Health officials in Saint Lucia, an island located in the eastern Caribbean Sea, have noted an increase of the bacterial infection, leptospirosis, and have advised the public.
Officials say that although increases in the number cases of leptospirosis is not unusual after periods of heavy rains or flooding, it remains an issue of concern to health authorities. A specific case count has not been released.
The Ministry of Health advises all to take the following measures to reduce the risk of becoming ill with Leptospirosis: wear protective clothing, shoes, gloves to avoid coming into contact with contaminated surfaces, soil, water source or food; avoid contact with surfaces and water sources that may be contaminated with rat urine; keep your home and surroundings free of garbage; avoid leaving food where rats can get to it; keep food in covered containers; cover opened wounds properly.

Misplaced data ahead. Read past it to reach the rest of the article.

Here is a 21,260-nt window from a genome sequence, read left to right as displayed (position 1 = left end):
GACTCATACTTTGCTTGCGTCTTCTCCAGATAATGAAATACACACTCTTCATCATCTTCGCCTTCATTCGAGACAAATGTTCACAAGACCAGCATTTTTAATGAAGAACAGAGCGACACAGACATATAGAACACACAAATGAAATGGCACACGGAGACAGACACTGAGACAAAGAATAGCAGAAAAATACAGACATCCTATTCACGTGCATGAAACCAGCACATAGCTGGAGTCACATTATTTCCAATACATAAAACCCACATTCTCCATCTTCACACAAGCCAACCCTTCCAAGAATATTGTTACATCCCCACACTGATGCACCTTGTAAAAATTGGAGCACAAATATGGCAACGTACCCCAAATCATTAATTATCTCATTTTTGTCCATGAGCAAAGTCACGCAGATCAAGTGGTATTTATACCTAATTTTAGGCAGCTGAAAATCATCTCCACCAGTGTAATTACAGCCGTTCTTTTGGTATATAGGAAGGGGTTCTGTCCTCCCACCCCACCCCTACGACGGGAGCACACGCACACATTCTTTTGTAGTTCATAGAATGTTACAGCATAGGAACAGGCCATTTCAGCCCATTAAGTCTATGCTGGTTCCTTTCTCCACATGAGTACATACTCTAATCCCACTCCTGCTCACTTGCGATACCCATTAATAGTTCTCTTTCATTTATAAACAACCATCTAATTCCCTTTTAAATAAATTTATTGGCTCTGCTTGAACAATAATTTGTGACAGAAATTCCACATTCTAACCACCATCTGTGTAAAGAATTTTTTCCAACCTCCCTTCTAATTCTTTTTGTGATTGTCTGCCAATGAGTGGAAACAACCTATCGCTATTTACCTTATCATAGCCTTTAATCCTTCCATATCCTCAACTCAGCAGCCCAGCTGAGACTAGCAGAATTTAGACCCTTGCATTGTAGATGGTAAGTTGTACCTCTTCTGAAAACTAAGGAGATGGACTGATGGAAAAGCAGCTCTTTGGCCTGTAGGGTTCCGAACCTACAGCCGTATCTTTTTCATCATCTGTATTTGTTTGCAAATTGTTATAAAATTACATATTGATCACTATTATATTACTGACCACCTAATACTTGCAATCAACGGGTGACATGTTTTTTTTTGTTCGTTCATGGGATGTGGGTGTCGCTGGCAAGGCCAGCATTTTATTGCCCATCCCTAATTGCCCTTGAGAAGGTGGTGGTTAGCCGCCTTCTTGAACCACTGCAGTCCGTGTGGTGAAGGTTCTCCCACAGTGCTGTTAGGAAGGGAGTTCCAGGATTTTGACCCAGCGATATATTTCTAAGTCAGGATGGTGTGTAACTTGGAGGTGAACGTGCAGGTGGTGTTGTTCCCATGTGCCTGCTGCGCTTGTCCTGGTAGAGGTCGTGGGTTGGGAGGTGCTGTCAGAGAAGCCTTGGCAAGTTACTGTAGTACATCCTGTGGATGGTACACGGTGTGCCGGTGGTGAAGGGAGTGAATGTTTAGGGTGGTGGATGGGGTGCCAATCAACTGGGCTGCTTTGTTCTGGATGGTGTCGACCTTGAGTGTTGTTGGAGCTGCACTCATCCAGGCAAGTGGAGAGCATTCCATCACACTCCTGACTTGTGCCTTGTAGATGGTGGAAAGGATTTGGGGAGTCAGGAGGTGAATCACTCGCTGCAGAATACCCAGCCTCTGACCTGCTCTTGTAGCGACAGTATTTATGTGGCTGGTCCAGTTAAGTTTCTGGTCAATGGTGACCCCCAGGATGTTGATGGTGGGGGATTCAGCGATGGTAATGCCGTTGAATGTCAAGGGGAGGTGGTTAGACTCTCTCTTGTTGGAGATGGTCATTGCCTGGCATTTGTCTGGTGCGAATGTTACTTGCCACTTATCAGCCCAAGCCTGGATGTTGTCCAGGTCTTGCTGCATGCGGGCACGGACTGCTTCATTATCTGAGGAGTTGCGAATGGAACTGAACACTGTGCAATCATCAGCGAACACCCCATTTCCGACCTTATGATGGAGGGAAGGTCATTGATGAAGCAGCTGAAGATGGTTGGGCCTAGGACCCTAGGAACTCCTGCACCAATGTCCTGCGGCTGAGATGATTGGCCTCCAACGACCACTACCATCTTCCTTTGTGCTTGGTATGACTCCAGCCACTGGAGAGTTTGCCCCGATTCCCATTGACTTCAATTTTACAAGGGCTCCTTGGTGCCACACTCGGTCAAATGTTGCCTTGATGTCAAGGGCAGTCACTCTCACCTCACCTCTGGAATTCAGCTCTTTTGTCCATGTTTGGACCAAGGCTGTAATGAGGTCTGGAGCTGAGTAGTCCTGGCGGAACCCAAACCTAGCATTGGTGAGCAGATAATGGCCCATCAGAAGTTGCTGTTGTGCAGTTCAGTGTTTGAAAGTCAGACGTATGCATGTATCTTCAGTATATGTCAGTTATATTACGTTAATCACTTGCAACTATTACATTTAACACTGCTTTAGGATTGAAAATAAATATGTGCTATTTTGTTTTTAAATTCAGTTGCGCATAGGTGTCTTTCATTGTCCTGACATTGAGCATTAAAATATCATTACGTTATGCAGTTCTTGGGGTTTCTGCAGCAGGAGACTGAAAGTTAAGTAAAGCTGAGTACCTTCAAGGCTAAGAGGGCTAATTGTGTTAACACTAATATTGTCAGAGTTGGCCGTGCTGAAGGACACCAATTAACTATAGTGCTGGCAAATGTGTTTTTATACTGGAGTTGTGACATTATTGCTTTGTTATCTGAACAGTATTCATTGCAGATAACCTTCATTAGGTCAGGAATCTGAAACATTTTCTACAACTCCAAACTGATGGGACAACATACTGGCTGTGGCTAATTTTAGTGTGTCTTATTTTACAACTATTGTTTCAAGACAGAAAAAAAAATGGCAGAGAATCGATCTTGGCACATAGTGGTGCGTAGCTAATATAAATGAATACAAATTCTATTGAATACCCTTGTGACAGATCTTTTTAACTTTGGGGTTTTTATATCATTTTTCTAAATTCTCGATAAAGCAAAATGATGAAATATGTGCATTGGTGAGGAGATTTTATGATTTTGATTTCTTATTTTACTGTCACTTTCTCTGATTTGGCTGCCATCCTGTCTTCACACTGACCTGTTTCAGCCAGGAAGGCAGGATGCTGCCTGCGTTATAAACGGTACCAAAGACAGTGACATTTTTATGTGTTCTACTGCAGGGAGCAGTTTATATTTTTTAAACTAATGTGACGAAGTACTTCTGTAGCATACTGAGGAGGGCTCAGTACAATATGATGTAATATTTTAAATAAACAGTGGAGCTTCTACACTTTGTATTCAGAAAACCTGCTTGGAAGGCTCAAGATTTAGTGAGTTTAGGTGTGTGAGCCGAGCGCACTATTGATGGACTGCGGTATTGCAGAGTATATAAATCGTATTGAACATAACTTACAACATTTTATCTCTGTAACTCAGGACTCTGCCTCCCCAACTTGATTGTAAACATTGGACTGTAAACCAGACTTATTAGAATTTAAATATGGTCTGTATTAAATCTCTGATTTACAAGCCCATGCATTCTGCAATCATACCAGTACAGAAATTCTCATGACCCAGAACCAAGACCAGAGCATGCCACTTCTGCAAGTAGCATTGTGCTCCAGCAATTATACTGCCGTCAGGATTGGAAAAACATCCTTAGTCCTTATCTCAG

In addition, a Rodent Reduction Program has been established, which will be further enhance the response to the current increase in leptospirosis.
Leptospirosis is a disease caused by bacteria found in some animals, which include rats, cattle, pigs, horses and dogs. Persons can become ill if they are in contact with the urine, water, food or soil through breaks in the skin, mouth, eyes or nose. Symptoms can range from a mild, flu-like illness with high fever, chills, headache, muscle pains, red eye, sore throat and occasionally rash which may worsen with time. In the more severe phase the disease can affect the liver causing jaundice (which is dark urine and the yellowing of the white part of the eye and the skin), and anaemia. If left untreated the disease can affect organs such as the brain, kidneys, lungs, and other internal organs. In some instances, this may result in death.
This condition can be treated effectively with antibiotics if diagnosed on time. Seeking medical care early when these symptoms are noticed can prevent the disease from worsening. Persons at greatest risk of contracting Leptospirosis are farmers and agricultural workers, sanitation workers and sewer workers. However, anyone exposed to rat contaminated water and soil is also at risk of contracting the disease.